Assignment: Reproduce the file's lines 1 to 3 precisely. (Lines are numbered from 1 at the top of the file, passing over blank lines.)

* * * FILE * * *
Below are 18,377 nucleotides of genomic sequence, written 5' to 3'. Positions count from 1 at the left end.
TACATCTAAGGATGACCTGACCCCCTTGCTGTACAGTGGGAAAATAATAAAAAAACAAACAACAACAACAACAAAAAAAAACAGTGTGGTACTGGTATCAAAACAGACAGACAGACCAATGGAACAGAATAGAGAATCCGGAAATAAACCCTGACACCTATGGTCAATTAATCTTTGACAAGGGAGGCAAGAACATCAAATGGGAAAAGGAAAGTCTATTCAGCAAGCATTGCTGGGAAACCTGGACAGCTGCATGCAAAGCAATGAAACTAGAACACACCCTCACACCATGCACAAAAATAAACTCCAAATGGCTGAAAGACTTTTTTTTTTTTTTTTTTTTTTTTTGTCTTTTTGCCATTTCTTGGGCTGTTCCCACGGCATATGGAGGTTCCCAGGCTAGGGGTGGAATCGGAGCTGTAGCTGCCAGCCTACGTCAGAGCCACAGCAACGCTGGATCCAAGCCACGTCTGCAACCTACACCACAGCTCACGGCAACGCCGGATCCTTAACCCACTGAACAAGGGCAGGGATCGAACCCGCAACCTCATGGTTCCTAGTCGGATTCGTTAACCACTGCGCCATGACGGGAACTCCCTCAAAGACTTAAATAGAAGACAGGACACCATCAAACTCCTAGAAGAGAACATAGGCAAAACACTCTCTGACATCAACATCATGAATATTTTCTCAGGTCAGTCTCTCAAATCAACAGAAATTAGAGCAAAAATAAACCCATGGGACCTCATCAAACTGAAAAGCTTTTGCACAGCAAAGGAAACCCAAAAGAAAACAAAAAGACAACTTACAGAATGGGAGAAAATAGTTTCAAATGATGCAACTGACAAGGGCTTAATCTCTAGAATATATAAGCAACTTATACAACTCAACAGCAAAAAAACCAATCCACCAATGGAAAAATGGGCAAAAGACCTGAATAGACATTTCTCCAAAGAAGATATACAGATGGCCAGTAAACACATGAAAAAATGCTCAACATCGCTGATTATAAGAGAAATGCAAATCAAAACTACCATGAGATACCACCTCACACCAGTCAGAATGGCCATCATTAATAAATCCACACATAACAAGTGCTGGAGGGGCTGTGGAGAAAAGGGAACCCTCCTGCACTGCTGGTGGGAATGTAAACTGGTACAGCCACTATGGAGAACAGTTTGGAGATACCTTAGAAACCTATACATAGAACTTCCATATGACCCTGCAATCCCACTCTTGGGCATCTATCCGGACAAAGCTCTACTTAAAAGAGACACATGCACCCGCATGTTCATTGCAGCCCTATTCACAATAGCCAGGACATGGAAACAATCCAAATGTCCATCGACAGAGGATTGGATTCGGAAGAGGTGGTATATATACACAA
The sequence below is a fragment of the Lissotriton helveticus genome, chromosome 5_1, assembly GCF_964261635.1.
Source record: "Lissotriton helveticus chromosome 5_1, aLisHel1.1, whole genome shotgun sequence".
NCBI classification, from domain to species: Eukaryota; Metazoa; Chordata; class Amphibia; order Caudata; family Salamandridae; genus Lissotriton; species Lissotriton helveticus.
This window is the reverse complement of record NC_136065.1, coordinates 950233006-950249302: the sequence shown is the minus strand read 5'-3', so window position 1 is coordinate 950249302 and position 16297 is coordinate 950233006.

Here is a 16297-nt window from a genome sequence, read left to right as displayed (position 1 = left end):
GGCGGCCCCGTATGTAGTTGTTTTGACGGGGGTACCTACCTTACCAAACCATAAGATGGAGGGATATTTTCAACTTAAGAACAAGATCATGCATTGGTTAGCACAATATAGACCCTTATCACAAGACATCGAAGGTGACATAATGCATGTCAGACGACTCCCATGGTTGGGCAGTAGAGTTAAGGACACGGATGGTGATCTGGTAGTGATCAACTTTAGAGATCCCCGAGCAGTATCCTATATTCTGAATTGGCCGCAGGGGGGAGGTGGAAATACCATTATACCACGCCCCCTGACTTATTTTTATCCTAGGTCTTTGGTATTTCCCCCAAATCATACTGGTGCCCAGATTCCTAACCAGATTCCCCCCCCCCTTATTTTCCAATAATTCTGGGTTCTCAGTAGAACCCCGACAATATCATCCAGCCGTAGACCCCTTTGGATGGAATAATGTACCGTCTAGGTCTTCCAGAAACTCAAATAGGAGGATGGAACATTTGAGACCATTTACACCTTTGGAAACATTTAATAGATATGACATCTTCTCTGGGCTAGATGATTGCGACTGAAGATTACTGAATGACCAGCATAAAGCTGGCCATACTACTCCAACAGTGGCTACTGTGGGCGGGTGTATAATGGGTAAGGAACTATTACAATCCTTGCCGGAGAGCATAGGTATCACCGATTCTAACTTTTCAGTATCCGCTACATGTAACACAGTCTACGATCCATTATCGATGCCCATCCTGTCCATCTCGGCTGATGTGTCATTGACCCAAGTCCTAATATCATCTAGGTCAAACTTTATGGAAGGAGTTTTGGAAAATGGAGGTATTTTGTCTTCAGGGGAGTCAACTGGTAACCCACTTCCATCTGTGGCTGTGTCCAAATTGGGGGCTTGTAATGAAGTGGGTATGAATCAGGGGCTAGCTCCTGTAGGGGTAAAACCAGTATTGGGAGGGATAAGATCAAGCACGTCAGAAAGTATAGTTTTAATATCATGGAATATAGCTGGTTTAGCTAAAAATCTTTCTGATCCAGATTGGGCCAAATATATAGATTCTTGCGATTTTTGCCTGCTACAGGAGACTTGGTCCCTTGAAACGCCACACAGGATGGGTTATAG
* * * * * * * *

Below are 18,377 nucleotides of genomic sequence, written 5' to 3'. Positions count from 1 at the left end.
TACATCTAAGGATGACCTGACCCCCTTGCTGTACAGTGGGAAAATAATAAAAAAACAAACAACAACAACAACAAAAAAAAACAGTGTGGTACTGGTATCAAAACAGACAGACAGACCAATGGAACAGAATAGAGAATCCGGAAATAAACCCTGACACCTATGGTCAATTAATCTTTGACAAGGGAGGCAAGAACATCAAATGGGAAAAGGAAAGTCTATTCAGCAAGCATTGCTGGGAAACCTGGACAGCTGCATGCAAAGCAATGAAACTAGAACACACCCTCACACCATGCACAAAAATAAACTCCAAATGGCTGAAAGACTTTTTTTTTTTTTTTTTTTTTTTTTGTCTTTTTGCCATTTCTTGGGCTGTTCCCACGGCATATGGAGGTTCCCAGGCTAGGGGTGGAATCGGAGCTGTAGCTGCCAGCCTACGTCAGAGCCACAGCAACGCTGGATCCAAGCCACGTCTGCAACCTACACCACAGCTCACGGCAACGCCGGATCCTTAACCCACTGAACAAGGGCAGGGATCGAACCCGCAACCTCATGGTTCCTAGTCGGATTCGTTAACCACTGCGCCATGACGGGAACTCCCTCAAAGACTTAAATAGAAGACAGGACACCATCAAACTCCTAGAAGAGAACATAGGCAAAACACTCTCTGACATCAACATCATGAATATTTTCTCAGGTCAGTCTCTCAAATCAACAGAAATTAGAGCAAAAATAAACCCATGGGACCTCATCAAACTGAAAAGCTTTTGCACAGCAAAGGAAACCCAAAAGAAAACAAAAAGACAACTTACAGAATGGGAGAAAATAGTTTCAAATGATGCAACTGACAAGGGCTTAATCTCTAGAATATATAAGCAACTTATACAACTCAACAGCAAAAAAACCAATCCACCAATGGAAAAATGGGCAAAAGACCTGAATAGACATTTCTCCAAAGAAGATATACAGATGGCCAGTAAACACATGAAAAAATGCTCAACATCGCTGATTATAAGAGAAATGCAAATCAAAACTACCATGAGATACCACCTCACACCAGTCAGAATGGCCATCATTAATAAATCCACACATAACAAGTGCTGGAGGGGCTGTGGAGAAAAGGGAACCCTCCTGCACTGCTGGTGGGAATGTAAACTGGTACAGCCACTATGGAGAACAGTTTGGAGATACCTTAGAAACCTATACATAGAACTTCCATATGACCCTGCAATCCCACTCTTGGGCATCTATCCGGACAAAGCTCTACTTAAAAGAGACACATGCACCCGCATGTTCATTGCAGCCCTATTCACAATAGCCAGGACATGGAAACAATCCAAATGTCCATCGACAGAGGATTGGATTCGGAAGAGGTGGTATATATACACAA
The sequence below is a fragment of the Lissotriton helveticus genome, chromosome 5_1, assembly GCF_964261635.1.